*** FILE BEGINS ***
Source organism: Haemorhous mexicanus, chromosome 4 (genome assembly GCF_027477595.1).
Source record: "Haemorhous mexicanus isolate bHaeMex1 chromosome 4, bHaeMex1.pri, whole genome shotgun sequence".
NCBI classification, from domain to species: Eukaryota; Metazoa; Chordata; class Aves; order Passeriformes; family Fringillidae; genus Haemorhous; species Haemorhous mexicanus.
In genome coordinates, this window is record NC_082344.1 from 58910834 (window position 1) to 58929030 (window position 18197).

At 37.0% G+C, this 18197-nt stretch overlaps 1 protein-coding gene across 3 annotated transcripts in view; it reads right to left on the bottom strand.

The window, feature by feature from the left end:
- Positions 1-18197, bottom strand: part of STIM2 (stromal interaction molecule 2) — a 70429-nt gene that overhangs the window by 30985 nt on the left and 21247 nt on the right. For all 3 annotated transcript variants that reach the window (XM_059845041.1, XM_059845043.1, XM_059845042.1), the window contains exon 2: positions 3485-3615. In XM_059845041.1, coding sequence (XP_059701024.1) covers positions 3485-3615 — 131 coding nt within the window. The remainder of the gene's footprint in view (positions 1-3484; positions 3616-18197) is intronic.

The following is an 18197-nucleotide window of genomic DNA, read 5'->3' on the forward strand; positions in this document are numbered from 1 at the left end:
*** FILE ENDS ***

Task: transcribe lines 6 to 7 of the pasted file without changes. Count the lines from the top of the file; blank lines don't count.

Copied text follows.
The window, feature by feature from the left end:
- Positions 1-18197, bottom strand: part of STIM2 (stromal interaction molecule 2) — a 70429-nt gene that overhangs the window by 30985 nt on the left and 21247 nt on the right. For all 3 annotated transcript variants that reach the window (XM_059845041.1, XM_059845043.1, XM_059845042.1), the window contains exon 2: positions 3485-3615. In XM_059845041.1, coding sequence (XP_059701024.1) covers positions 3485-3615 — 131 coding nt within the window. The remainder of the gene's footprint in view (positions 1-3484; positions 3616-18197) is intronic.